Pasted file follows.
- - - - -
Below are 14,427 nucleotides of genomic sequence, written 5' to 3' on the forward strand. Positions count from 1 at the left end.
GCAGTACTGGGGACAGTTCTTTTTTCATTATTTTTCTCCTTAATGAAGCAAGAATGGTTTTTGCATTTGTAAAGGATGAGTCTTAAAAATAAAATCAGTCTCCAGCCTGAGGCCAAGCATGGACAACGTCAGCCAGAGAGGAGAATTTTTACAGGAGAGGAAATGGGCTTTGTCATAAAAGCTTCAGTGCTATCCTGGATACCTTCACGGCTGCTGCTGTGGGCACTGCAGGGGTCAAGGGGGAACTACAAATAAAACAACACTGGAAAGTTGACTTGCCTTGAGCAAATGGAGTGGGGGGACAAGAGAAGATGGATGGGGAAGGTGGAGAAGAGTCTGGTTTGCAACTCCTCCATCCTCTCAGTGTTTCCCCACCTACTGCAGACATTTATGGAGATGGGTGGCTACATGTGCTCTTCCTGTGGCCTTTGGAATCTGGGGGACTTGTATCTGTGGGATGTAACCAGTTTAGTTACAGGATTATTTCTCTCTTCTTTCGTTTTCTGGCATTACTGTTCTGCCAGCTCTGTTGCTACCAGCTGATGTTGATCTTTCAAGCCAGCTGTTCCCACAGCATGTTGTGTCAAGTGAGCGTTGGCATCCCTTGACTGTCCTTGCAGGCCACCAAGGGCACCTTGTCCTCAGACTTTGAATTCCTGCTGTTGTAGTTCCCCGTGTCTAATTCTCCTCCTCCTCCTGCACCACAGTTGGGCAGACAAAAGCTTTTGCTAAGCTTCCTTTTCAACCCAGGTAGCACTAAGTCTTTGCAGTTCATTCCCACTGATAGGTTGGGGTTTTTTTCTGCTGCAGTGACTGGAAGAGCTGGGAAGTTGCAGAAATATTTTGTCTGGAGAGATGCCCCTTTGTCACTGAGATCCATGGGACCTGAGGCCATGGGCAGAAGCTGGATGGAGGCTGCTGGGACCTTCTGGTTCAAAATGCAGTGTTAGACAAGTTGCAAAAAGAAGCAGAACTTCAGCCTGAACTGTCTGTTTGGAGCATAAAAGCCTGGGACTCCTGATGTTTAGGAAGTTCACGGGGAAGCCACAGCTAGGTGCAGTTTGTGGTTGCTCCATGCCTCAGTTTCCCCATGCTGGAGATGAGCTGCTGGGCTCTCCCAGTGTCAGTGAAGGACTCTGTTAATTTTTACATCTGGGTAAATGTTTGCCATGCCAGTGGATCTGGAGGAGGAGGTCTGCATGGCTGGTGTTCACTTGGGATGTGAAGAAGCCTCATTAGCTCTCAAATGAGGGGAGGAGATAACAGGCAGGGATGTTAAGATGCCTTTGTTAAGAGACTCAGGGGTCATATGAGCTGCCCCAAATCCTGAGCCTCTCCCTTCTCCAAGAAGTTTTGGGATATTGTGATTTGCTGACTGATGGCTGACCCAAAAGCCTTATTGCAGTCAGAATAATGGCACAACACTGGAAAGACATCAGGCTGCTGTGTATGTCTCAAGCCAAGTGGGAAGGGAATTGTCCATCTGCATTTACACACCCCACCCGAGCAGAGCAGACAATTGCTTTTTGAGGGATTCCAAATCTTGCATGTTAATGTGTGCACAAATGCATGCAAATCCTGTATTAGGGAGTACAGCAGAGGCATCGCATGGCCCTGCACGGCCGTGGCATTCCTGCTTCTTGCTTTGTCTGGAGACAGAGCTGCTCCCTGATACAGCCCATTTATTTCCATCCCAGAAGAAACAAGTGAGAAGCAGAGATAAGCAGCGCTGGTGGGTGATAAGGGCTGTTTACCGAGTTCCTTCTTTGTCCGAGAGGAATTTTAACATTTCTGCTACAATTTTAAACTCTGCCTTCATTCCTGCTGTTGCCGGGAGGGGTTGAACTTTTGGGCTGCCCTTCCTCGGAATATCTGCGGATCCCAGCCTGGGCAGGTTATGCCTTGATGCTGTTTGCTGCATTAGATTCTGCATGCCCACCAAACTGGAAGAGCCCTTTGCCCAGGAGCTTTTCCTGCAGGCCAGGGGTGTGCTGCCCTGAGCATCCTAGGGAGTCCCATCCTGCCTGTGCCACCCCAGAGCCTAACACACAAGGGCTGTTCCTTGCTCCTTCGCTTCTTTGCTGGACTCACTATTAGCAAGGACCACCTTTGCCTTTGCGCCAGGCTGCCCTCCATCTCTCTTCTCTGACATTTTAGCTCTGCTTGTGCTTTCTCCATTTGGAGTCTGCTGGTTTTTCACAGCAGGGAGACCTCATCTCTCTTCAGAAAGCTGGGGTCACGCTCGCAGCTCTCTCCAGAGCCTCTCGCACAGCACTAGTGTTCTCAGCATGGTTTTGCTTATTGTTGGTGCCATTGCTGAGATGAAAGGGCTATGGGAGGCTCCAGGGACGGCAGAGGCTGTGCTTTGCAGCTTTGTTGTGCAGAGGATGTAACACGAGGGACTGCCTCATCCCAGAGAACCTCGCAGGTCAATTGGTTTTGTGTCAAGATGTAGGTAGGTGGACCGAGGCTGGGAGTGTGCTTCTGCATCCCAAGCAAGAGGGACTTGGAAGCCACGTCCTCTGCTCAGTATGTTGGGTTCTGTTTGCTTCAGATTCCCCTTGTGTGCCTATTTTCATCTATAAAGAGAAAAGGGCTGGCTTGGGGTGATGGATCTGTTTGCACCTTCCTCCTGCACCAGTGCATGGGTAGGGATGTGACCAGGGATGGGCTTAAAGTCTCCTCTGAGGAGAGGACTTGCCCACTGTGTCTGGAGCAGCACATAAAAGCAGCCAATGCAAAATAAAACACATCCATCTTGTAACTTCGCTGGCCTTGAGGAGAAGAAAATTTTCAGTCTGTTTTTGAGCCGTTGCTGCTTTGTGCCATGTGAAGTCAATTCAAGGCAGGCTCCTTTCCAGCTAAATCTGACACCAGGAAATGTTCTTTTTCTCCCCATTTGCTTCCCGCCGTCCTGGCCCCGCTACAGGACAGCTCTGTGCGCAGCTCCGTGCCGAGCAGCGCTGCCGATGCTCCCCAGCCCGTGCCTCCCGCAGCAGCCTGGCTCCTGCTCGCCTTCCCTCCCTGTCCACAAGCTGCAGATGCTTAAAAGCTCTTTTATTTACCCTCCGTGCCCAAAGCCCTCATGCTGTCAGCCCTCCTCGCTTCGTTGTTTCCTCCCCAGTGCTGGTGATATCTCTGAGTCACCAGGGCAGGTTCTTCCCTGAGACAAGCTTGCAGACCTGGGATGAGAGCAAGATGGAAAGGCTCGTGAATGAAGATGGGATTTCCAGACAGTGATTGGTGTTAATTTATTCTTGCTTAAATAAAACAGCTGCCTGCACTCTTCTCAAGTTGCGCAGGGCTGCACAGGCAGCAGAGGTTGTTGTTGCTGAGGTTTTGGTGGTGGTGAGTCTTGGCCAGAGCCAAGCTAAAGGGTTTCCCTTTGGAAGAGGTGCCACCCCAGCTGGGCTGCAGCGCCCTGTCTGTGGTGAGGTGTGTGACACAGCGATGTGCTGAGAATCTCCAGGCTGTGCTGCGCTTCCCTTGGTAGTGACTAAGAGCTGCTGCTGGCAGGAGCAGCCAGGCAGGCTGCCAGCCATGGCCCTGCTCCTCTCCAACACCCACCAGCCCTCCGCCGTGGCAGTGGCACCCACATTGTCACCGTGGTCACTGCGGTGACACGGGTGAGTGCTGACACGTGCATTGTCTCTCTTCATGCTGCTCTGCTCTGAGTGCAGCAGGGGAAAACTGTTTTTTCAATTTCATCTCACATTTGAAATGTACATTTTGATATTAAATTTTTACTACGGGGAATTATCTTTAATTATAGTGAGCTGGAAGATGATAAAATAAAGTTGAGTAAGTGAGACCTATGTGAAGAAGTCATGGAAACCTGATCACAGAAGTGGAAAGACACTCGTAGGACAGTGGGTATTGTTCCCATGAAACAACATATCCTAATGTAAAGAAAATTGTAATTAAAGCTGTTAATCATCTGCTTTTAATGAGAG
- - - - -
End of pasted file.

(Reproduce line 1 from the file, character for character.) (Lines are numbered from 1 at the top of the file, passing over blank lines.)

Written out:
Below are 14,427 nucleotides of genomic sequence, written 5' to 3' on the forward strand. Positions count from 1 at the left end.